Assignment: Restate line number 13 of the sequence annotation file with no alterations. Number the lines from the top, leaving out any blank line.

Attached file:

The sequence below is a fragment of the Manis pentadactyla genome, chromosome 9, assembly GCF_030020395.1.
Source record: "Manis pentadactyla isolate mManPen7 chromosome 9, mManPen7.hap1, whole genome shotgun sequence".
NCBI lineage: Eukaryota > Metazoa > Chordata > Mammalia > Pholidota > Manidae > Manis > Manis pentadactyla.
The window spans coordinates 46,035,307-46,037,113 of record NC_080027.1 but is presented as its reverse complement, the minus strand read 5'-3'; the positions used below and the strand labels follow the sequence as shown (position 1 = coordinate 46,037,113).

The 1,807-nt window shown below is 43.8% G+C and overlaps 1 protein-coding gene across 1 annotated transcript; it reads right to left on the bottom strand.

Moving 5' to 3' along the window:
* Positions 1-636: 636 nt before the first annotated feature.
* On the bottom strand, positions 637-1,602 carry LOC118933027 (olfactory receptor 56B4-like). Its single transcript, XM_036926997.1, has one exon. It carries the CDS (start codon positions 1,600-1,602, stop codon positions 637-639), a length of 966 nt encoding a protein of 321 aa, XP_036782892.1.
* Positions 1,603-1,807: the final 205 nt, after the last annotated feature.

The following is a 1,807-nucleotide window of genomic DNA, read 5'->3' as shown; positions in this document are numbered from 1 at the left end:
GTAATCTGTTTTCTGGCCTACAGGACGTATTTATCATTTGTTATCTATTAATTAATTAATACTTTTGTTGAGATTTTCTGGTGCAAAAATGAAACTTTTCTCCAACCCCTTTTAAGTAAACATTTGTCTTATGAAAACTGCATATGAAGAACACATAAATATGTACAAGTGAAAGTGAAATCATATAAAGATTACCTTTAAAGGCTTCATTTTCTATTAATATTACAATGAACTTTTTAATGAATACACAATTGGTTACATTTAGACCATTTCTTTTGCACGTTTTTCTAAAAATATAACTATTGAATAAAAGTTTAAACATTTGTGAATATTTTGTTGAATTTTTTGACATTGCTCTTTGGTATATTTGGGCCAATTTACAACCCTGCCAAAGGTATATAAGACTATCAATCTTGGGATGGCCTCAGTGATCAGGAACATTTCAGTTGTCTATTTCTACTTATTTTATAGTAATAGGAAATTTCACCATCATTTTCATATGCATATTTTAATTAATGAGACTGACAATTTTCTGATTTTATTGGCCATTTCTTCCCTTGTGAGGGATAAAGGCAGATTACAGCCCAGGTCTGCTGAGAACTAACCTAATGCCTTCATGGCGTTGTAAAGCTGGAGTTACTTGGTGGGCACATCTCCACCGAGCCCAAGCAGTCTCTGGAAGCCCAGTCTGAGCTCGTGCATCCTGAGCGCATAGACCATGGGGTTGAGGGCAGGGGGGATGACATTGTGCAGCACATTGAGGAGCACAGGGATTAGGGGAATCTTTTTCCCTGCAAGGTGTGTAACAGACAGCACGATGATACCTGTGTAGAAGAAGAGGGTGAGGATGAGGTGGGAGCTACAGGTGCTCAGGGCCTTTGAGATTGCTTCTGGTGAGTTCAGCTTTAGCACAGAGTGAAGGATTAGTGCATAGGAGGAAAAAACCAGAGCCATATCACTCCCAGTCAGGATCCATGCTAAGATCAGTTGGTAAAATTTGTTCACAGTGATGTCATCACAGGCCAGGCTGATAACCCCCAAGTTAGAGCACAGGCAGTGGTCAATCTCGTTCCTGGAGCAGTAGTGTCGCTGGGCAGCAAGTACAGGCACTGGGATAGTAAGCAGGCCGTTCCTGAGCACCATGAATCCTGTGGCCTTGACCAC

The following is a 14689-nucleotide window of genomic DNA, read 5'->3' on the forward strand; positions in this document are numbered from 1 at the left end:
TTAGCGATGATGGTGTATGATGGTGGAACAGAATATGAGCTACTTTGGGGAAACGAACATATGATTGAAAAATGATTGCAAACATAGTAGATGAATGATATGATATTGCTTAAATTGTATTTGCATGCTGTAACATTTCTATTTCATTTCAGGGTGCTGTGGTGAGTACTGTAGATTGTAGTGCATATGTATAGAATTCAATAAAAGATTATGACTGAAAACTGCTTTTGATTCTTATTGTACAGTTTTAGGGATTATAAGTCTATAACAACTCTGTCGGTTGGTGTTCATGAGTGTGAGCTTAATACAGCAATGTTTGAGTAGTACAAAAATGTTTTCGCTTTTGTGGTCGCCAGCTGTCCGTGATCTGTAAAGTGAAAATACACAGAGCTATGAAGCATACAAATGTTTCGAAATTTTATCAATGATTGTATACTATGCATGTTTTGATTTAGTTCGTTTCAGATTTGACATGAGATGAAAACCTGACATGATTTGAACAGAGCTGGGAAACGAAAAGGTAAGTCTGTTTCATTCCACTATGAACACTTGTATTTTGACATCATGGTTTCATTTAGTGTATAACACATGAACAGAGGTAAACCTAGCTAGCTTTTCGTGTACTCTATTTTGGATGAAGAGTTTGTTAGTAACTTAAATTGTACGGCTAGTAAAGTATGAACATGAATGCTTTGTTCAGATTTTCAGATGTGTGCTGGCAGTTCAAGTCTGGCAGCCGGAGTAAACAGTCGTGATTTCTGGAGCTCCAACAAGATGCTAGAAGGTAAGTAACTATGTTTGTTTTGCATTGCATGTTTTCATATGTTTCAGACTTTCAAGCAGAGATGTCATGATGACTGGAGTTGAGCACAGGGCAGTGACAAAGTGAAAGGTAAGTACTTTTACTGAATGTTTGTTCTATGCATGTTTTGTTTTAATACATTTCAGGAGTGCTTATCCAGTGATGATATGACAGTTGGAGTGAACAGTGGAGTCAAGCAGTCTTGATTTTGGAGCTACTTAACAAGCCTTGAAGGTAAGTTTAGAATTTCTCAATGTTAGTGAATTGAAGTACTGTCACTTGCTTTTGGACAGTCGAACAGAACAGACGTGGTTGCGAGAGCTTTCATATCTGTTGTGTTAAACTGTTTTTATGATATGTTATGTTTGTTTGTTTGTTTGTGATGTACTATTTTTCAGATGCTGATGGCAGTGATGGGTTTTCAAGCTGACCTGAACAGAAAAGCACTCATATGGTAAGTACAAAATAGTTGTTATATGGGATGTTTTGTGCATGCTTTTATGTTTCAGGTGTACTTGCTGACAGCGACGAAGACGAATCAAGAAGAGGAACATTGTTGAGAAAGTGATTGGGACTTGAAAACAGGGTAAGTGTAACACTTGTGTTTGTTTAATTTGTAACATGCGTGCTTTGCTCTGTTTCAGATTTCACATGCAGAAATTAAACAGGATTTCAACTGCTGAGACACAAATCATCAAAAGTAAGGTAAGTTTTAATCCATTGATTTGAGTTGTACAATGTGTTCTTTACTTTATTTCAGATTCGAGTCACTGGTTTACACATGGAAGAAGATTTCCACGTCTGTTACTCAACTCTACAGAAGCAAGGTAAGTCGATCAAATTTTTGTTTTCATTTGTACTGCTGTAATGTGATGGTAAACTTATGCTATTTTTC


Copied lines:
TTAGCGATGATGGTGTATGATGGTGGAACAGAATATGAGCTACTTTGGGGAAACGAACATATGATTGAAAAATGATTGCAAACATAGTAGATGAATGATATGATATTGCTTAAATTGTATTTGCATGCTGTAACATTTCTATTTCATTTCAGGGTGCTGTGGTGAGTACTGTAGATTGTAGTGCATATGTATAGAATTCAATAAAAGATTATGACTGAAAACTGCTTTTGATTCTTATTGTACAGTTTTAGGGATTATAAGTCTATAACAACTCTGTCGGTTGGTGTTCATGAGTGTGAGCTTAATACAGCAATGTTTGAGTAGTACAAAAATGTTTTCGCTTTTGTGGTCGCCAGCTGTCCGTGATCTGTAAAGTGAAAATACACAGAGCTATGAAGCATACAAATGTTTCGAAATTTTATCAATGATTGTATACTATGCATGTTTTGATTTAGTTCGTTTCAGATTTGACATGAGATGAAAACCTGACATGATTTGAACAGAGCTGGGAAACGAAAAGGTAAGTCTGTTTCATTCCACTATGAACACTTGTATTTTGACATCATGGTTTCATTTAGTGTATAACACATGAACAGAGGTAAACCTAGCTAGCTTTTCGTGTACTCTATTTTGGATGAAGAGTTTGTTAGTAACTTAAATTGTACGGCTAGTAAAGTATGAACATGAATGCTTTGTTCAGATTTTCAGATGTGTGCTGGCAGTTCAAGTCTGGCAGCCGGAGTAAACAGTCGTGATTTCTGGAGCTCCAACAAGATGCTAGAAGGTAAGTAACTATGTTTGTTTTGCATTGCATGTTTTCATATGTTTCAGACTTTCAAGCAGAGATGTCATGATGACTGGAGTTGAGCACAGGGCAGTGACAAAGTGAAAGGTAAGTACTTTTACTGAATGTTTGTTCTATGCATGTTTTGTTTTAATACATTTCAGGAGTGCTTATCCAGTGATGATATGACAGTTGGAGTGAACAGTGGAGTCAAGCAGTCTTGATTTTGGAGCTACTTAACAAGCCTTGAAGGTAAGTTTAGAATTTCTCAATGTTAGTGAATTGAAGTACTGTCACTTGCTTTTGGACAGTCGAACAGAACAGACGTGGTTGCGAGAGCTTTCATATCTGTTGTGTTAAACTGTTTTTATGATATGTTATGTTTGTTTGTTTGTTTGTGATGTACTATTTTTCAGATGCTGATGGCAGTGATGGGTTTTCAAGCTGACCTGAACAGAAAAGCACTCATATGGTAAGTACAAAATAGTTGTTATATGGGATGTTTTGTGCATGCTTTTATGTTTCAGGTGTACTTGCTGACAGCGACGAAGACGAATCAAGAAGAGGAACATTGTTGAGAAAGTGATTGGGACTTGAAAACAGGGTAAGTGTAACACTTGTGTTTGTTTAATTTGTAACATGCGTGCTTTGCTCTGTTTCAGATTTCACATGCAGAAATTAAACAGGATTTCAACTGCTGAGACACAAATCATCAAAAGTAAGGTAAGTTTTAATCCATTGATTTGAGTTGTACAATGTGTTCTTTACTTTATTTCAGATTCGAGTCACTGGTTTACACATGGAAGAAGATTTCCACGTCTGTTACTCAACTCTACAGAAGCAAGGTAAGTCGATCAAATTTTTGTTTTCATTTGTACTGCTGTAATGTGATGGTAAACTTATGCTATTTTTC